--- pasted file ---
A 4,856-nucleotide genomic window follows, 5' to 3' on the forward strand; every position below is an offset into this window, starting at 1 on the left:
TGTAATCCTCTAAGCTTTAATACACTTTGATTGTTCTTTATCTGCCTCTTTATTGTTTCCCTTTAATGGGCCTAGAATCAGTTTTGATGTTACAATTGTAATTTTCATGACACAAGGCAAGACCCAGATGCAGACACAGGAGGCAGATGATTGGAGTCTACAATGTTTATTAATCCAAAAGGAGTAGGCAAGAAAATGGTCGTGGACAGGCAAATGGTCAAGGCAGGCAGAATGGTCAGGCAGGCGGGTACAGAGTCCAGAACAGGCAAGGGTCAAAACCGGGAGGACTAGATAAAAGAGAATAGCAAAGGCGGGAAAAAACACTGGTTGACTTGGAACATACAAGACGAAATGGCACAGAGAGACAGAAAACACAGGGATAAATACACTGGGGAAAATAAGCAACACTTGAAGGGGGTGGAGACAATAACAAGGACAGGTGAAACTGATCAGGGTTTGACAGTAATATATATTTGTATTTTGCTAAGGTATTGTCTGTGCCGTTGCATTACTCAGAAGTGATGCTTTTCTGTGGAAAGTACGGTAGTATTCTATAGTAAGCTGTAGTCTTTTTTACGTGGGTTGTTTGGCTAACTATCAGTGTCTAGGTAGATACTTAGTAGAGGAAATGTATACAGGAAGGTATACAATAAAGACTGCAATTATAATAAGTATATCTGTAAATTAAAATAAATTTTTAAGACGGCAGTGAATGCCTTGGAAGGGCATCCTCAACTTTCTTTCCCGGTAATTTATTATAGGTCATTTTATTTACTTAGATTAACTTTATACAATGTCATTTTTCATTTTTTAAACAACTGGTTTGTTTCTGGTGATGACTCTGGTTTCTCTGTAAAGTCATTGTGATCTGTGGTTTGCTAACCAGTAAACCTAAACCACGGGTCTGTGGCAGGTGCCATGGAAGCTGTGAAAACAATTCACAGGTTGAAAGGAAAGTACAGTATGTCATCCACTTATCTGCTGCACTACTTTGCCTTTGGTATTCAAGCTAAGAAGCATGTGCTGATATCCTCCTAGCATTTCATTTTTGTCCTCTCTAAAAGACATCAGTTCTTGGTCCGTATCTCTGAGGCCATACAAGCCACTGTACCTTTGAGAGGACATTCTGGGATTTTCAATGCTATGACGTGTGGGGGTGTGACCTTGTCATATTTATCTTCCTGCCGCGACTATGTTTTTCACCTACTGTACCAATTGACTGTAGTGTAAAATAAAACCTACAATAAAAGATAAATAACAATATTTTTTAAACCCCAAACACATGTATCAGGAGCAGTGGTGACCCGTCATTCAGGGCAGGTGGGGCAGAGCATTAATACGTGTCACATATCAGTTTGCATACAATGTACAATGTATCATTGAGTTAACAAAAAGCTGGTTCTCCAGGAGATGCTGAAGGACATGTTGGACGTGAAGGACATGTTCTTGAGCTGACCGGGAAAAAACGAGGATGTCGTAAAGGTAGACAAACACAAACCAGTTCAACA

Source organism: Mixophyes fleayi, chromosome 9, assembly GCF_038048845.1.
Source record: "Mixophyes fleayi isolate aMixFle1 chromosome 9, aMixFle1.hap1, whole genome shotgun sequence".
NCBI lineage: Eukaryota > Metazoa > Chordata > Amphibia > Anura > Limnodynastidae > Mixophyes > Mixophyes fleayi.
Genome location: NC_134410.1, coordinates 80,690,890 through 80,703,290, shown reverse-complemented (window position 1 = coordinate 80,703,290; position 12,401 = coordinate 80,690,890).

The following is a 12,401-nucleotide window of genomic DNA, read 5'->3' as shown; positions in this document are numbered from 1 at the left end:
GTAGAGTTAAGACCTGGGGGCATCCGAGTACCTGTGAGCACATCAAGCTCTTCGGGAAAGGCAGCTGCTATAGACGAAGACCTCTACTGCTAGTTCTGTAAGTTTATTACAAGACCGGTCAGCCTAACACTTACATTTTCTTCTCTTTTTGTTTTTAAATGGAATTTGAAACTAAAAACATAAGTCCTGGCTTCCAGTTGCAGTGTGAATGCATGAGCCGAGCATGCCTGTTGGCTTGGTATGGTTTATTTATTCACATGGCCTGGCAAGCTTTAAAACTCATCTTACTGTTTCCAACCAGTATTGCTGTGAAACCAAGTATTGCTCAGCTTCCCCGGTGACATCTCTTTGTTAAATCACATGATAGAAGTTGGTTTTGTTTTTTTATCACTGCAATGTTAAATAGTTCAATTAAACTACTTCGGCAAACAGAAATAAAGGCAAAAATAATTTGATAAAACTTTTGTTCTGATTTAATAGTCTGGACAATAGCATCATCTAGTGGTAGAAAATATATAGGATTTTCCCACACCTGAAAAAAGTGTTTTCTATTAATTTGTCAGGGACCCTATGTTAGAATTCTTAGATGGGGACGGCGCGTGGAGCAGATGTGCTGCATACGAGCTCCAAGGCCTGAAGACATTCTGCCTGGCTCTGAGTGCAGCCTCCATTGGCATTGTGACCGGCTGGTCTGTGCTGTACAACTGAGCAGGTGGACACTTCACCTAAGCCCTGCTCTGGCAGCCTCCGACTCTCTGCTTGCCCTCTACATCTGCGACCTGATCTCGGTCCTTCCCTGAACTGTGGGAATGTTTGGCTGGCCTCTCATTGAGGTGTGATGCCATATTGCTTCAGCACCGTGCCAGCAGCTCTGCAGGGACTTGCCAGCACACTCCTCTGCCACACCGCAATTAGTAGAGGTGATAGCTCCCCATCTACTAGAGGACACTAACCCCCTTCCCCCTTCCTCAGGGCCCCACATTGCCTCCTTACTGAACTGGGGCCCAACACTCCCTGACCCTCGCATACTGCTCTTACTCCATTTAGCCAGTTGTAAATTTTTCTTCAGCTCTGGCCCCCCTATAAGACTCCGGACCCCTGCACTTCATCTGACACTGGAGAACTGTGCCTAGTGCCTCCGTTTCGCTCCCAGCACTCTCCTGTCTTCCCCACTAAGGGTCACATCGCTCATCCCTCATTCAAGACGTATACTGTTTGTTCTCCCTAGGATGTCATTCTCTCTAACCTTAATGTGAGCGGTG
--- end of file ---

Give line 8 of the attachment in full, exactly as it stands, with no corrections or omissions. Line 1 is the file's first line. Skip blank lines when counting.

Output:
GTAGAGTTAAGACCTGGGGGCATCCGAGTACCTGTGAGCACATCAAGCTCTTCGGGAAAGGCAGCTGCTATAGACGAAGACCTCTACTGCTAGTTCTGTAAGTTTATTACAAGACCGGTCAGCCTAACACTTACATTTTCTTCTCTTTTTGTTTTTAAATGGAATTTGAAACTAAAAACATAAGTCCTGGCTTCCAGTTGCAGTGTGAATGCATGAGCCGAGCATGCCTGTTGGCTTGGTATGGTTTATTTATTCACATGGCCTGGCAAGCTTTAAAACTCATCTTACTGTTTCCAACCAGTATTGCTGTGAAACCAAGTATTGCTCAGCTTCCCCGGTGACATCTCTTTGTTAAATCACATGATAGAAGTTGGTTTTGTTTTTTTATCACTGCAATGTTAAATAGTTCAATTAAACTACTTCGGCAAACAGAAATAAAGGCAAAAATAATTTGATAAAACTTTTGTTCTGATTTAATAGTCTGGACAATAGCATCATCTAGTGGTAGAAAATATATAGGATTTTCCCACACCTGAAAAAAGTGTTTTCTATTAATTTGTCAGGGACCCTATGTTAGAATTCTTAGATGGGGACGGCGCGTGGAGCAGATGTGCTGCATACGAGCTCCAAGGCCTGAAGACATTCTGCCTGGCTCTGAGTGCAGCCTCCATTGGCATTGTGACCGGCTGGTCTGTGCTGTACAACTGAGCAGGTGGACACTTCACCTAAGCCCTGCTCTGGCAGCCTCCGACTCTCTGCTTGCCCTCTACATCTGCGACCTGATCTCGGTCCTTCCCTGAACTGTGGGAATGTTTGGCTGGCCTCTCATTGAGGTGTGATGCCATATTGCTTCAGCACCGTGCCAGCAGCTCTGCAGGGACTTGCCAGCACACTCCTCTGCCACACCGCAATTAGTAGAGGTGATAGCTCCCCATCTACTAGAGGACACTAACCCCCTTCCCCCTTCCTCAGGGCCCCACATTGCCTCCTTACTGAACTGGGGCCCAACACTCCCTGACCCTCGCATACTGCTCTTACTCCATTTAGCCAGTTGTAAATTTTTCTTCAGCTCTGGCCCCCCTATAAGACTCCGGACCCCTGCACTTCATCTGACACTGGAGAACTGTGCCTAGTGCCTCCGTTTCGCTCCCAGCACTCTCCTGTCTTCCCCACTAAGGGTCACATCGCTCATCCCTCATTCAAGACGTATACTGTTTGTTCTCCCTAGGATGTCATTCTCTCTAACCTTAATGTGAGCGGTG